The U.S. government is too restrictive in trying to prevent its companies from corruption abroad and it's hurting business expansion in Asia and elsewhere, according to Penn National Gaming Chairman Peter Carlino.
"There's a little bit of overzealousness in this," Carlino said during a speech at the Baron Investment Conference in New York on Friday. "Those are limitations that American companies face that others don't."
Carlino said he wants to get into the lucrative Asian casino market—Las Vegas Sands already has a large presence in Macau, for example—but hasn't been able to out of fear of violating U.S. rules. That southern Chinese territory saw gambling revenue soar nearly 32 percent last month to reach $4.6 billion, the highest on record.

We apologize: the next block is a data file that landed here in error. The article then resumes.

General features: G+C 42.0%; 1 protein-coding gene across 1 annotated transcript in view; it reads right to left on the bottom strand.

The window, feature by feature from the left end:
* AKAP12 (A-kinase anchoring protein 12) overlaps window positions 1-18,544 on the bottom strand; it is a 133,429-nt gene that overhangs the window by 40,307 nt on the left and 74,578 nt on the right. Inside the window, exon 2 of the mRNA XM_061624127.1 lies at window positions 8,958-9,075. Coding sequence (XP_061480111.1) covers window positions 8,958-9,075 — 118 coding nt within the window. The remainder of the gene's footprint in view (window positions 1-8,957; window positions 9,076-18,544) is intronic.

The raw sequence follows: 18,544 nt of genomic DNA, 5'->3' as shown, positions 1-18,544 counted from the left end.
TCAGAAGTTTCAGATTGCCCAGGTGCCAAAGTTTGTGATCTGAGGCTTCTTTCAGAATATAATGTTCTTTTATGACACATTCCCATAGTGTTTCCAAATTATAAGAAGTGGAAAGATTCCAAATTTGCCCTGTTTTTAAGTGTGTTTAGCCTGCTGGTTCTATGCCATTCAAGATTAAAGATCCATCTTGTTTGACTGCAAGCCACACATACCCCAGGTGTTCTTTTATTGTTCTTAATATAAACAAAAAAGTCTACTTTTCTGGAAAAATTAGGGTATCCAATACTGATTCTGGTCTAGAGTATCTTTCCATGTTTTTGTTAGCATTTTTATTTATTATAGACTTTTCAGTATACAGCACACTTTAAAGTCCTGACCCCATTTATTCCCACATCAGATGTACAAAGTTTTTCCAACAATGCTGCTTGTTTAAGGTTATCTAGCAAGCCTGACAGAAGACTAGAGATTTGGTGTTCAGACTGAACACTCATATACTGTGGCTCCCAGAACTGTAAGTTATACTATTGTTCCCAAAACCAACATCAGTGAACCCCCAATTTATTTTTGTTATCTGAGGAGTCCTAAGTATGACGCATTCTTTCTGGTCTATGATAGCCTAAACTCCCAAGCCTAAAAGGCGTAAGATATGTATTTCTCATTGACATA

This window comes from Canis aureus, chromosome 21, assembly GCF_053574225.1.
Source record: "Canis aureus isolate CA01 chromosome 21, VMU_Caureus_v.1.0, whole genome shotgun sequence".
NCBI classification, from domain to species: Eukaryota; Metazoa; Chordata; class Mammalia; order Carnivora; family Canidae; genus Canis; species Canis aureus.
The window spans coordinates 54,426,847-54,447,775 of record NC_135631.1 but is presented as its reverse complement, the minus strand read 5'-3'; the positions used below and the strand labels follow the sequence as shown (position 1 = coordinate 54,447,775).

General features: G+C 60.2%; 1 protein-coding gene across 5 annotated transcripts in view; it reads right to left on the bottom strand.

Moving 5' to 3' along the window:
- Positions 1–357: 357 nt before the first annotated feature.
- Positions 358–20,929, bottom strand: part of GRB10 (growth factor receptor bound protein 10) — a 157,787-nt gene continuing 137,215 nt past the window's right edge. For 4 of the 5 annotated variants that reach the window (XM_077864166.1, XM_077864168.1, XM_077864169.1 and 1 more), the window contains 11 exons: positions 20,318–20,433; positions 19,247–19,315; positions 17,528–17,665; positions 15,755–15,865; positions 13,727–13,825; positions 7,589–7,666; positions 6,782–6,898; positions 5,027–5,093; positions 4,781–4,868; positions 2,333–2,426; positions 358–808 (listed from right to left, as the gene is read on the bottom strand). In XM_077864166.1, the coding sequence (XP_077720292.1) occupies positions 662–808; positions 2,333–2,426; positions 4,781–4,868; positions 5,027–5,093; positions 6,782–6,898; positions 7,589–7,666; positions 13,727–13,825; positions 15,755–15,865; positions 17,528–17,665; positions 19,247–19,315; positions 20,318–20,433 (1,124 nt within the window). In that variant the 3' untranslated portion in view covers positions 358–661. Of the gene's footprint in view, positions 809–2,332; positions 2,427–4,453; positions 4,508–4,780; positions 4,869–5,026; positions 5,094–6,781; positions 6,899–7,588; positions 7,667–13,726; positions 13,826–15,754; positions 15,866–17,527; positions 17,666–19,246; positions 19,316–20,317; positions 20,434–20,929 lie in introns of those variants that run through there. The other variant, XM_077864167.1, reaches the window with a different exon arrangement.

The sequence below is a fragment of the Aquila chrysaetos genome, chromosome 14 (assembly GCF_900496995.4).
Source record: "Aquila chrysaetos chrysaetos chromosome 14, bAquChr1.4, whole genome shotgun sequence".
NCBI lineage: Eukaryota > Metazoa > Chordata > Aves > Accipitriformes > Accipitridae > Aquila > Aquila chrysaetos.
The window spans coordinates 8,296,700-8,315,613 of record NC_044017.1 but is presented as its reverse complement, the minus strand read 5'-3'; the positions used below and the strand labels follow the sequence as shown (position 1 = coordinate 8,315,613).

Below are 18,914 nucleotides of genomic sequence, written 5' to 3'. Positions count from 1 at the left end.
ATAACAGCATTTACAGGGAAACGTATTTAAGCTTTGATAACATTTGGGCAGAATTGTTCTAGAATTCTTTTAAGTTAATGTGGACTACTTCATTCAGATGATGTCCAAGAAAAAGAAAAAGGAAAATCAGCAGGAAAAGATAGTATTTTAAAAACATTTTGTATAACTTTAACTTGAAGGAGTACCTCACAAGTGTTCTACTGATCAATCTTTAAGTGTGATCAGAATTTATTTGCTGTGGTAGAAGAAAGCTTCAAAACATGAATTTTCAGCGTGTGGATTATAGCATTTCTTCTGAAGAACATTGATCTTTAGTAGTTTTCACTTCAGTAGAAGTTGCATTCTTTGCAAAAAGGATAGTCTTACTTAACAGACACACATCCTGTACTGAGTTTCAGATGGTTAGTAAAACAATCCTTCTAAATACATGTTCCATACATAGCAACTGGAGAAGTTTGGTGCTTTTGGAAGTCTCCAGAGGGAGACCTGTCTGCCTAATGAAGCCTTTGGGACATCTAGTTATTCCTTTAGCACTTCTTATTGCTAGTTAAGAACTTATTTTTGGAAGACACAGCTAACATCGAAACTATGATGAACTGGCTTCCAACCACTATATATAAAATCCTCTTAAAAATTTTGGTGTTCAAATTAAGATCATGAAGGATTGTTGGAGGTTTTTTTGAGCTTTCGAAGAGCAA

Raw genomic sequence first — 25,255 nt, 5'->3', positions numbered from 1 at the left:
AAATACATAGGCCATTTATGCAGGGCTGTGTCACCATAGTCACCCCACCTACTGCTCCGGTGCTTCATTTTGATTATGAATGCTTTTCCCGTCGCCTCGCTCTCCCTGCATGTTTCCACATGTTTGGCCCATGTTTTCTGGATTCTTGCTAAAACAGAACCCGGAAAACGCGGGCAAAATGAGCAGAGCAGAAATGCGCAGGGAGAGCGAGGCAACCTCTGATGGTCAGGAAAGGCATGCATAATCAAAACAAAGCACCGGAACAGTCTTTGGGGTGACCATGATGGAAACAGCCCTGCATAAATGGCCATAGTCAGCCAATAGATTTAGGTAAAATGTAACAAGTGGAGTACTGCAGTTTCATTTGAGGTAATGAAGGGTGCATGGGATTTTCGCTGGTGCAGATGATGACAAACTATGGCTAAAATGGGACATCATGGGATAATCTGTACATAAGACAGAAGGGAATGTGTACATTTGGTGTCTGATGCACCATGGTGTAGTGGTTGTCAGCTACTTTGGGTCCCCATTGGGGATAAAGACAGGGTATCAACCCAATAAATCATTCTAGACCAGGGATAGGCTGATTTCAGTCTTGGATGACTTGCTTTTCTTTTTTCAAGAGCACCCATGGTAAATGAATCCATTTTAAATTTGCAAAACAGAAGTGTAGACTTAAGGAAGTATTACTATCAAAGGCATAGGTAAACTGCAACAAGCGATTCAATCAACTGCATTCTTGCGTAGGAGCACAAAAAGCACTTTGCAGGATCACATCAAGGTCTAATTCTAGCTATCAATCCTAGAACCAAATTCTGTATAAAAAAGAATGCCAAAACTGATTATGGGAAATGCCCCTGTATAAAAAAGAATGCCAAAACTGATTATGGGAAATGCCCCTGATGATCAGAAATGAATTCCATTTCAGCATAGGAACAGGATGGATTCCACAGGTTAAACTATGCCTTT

"There's a problem for U.S. businesses, frankly. We had an interesting opportunity in a country that I won't name; we were hampered in a major way by the American Foreign Corrupt Practices Act," he said. Under that law, the Justice Department and the Securities and Exchange Commission continue to aggressively pursue investigations of bribery abroad.
Carlino said Penn looked at expanding into the Asian country via an existing company but one of the line items of the business was to pay off the border guards.
"It seems OK to me, frankly. If that's the game, we'll play it," Carlino said to chuckles from the mostly retiree Baron fund-shareholder audience. "There are problems for American companies trying to do business."
"If it's there, we're looking at it. Problem is, the pickings are slim," he said of countries like Burma, India and Sri Lanka.
"So finding the right opportunity, although we look and I trust we will, is tough," Carlino added.
(Read more: Macau gambling revenue hits record hit in October)